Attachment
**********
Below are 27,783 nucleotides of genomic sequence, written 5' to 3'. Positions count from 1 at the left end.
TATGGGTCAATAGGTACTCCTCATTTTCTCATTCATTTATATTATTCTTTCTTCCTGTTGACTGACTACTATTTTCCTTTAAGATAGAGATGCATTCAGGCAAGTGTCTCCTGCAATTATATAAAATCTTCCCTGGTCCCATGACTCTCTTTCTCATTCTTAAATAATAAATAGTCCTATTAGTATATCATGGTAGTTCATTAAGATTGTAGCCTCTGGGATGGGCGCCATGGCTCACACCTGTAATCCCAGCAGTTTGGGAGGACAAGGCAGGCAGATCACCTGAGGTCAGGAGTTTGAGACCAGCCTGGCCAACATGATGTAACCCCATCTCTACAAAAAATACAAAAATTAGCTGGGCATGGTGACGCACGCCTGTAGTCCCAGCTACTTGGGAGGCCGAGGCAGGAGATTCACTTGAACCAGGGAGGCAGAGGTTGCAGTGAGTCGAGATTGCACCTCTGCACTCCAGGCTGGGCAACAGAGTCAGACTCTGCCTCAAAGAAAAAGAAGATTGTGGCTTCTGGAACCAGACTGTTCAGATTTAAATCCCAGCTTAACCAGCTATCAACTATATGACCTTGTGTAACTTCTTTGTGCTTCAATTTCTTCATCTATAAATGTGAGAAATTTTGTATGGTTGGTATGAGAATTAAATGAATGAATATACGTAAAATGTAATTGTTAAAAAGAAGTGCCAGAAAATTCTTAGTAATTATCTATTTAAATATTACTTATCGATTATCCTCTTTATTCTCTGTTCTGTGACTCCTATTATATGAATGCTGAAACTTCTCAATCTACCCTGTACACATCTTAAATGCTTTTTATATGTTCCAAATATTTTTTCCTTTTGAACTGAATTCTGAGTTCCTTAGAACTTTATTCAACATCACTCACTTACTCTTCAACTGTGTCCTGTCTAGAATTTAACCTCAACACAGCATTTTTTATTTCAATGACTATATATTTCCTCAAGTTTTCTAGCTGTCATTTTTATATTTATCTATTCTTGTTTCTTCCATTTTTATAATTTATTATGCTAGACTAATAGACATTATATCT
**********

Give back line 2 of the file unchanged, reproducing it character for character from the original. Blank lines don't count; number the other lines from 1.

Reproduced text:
TATGGGTCAATAGGTACTCCTCATTTTCTCATTCATTTATATTATTCTTTCTTCCTGTTGACTGACTACTATTTTCCTTTAAGATAGAGATGCATTCAGGCAAGTGTCTCCTGCAATTATATAAAATCTTCCCTGGTCCCATGACTCTCTTTCTCATTCTTAAATAATAAATAGTCCTATTAGTATATCATGGTAGTTCATTAAGATTGTAGCCTCTGGGATGGGCGCCATGGCTCACACCTGTAATCCCAGCAGTTTGGGAGGACAAGGCAGGCAGATCACCTGAGGTCAGGAGTTTGAGACCAGCCTGGCCAACATGATGTAACCCCATCTCTACAAAAAATACAAAAATTAGCTGGGCATGGTGACGCACGCCTGTAGTCCCAGCTACTTGGGAGGCCGAGGCAGGAGATTCACTTGAACCAGGGAGGCAGAGGTTGCAGTGAGTCGAGATTGCACCTCTGCACTCCAGGCTGGGCAACAGAGTCAGACTCTGCCTCAAAGAAAAAGAAGATTGTGGCTTCTGGAACCAGACTGTTCAGATTTAAATCCCAGCTTAACCAGCTATCAACTATATGACCTTGTGTAACTTCTTTGTGCTTCAATTTCTTCATCTATAAATGTGAGAAATTTTGTATGGTTGGTATGAGAATTAAATGAATGAATATACGTAAAATGTAATTGTTAAAAAGAAGTGCCAGAAAATTCTTAGTAATTATCTATTTAAATATTACTTATCGATTATCCTCTTTATTCTCTGTTCTGTGACTCCTATTATATGAATGCTGAAACTTCTCAATCTACCCTGTACACATCTTAAATGCTTTTTATATGTTCCAAATATTTTTTCCTTTTGAACTGAATTCTGAGTTCCTTAGAACTTTATTCAACATCACTCACTTACTCTTCAACTGTGTCCTGTCTAGAATTTAACCTCAACACAGCATTTTTTATTTCAATGACTATATATTTCCTCAAGTTTTCTAGCTGTCATTTTTATATTTATCTATTCTTGTTTCTTCCATTTTTATAATTTATTATGCTAGACTAATAGACATTATATCT